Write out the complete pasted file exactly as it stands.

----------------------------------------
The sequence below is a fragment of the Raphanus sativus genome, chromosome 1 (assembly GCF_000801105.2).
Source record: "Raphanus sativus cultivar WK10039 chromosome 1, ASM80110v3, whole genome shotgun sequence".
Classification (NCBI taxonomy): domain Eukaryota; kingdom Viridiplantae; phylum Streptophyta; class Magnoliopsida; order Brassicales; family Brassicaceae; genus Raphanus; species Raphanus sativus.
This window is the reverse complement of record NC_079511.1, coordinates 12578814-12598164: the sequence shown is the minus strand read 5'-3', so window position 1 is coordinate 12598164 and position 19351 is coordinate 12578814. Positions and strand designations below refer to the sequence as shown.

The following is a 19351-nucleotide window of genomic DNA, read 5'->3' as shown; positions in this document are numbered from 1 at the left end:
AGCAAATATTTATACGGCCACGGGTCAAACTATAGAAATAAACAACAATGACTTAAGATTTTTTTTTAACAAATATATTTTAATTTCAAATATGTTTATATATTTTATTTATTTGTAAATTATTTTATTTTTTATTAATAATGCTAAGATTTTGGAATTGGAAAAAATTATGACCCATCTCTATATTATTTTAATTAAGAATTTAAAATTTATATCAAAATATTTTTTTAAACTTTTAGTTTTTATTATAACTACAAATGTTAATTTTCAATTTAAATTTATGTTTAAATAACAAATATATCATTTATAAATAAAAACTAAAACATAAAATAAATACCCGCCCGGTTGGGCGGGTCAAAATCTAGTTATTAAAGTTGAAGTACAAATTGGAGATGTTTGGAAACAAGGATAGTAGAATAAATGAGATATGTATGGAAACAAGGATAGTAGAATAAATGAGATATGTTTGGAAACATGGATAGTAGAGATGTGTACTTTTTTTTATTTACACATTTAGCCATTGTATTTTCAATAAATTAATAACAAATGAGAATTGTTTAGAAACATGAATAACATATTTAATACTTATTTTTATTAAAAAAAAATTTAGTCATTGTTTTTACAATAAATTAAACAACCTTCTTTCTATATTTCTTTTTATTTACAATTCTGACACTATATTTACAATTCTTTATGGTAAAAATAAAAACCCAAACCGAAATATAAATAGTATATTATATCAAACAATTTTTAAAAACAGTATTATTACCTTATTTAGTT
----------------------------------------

The sequence below is a fragment of the Raphanus sativus genome, chromosome 1 (assembly GCF_000801105.2).
Source record: "Raphanus sativus cultivar WK10039 chromosome 1, ASM80110v3, whole genome shotgun sequence".
Classification (NCBI taxonomy): domain Eukaryota; kingdom Viridiplantae; phylum Streptophyta; class Magnoliopsida; order Brassicales; family Brassicaceae; genus Raphanus; species Raphanus sativus.
This window is the reverse complement of record NC_079511.1, coordinates 12578814-12598164: the sequence shown is the minus strand read 5'-3', so window position 1 is coordinate 12598164 and position 19351 is coordinate 12578814. Positions and strand designations below refer to the sequence as shown.

The following is a 19351-nucleotide window of genomic DNA, read 5'->3' as shown; positions in this document are numbered from 1 at the left end:
AGCAAATATTTATACGGCCACGGGTCAAACTATAGAAATAAACAACAATGACTTAAGATTTTTTTTTAACAAATATATTTTAATTTCAAATATGTTTATATATTTTATTTATTTGTAAATTATTTTATTTTTTATTAATAATGCTAAGATTTTGGAATTGGAAAAAATTATGACCCATCTCTATATTATTTTAATTAAGAATTTAAAATTTATATCAAAATATTTTTTTAAACTTTTAGTTTTTATTATAACTACAAATGTTAATTTTCAATTTAAATTTATGTTTAAATAACAAATATATCATTTATAAATAAAAACTAAAACATAAAATAAATACCCGCCCGGTTGGGCGGGTCAAAATCTAGTTATTAAAGTTGAAGTACAAATTGGAGATGTTTGGAAACAAGGATAGTAGAATAAATGAGATATGTATGGAAACAAGGATAGTAGAATAAATGAGATATGTTTGGAAACATGGATAGTAGAGATGTGTACTTTTTTTTATTTACACATTTAGCCATTGTATTTTCAATAAATTAATAACAAATGAGAATTGTTTAGAAACATGAATAACATATTTAATACTTATTTTTATTAAAAAAAAATTTAGTCATTGTTTTTACAATAAATTAAACAACCTTCTTTCTATATTTCTTTTTATTTACAATTCTGACACTATATTTACAATTCTTTATGGTAAAAATAAAAACCCAAACCGAAATATAAATAGTATATTATATCAAACAATTTTTAAAAACAGTATTATTACCTTATTTAGTT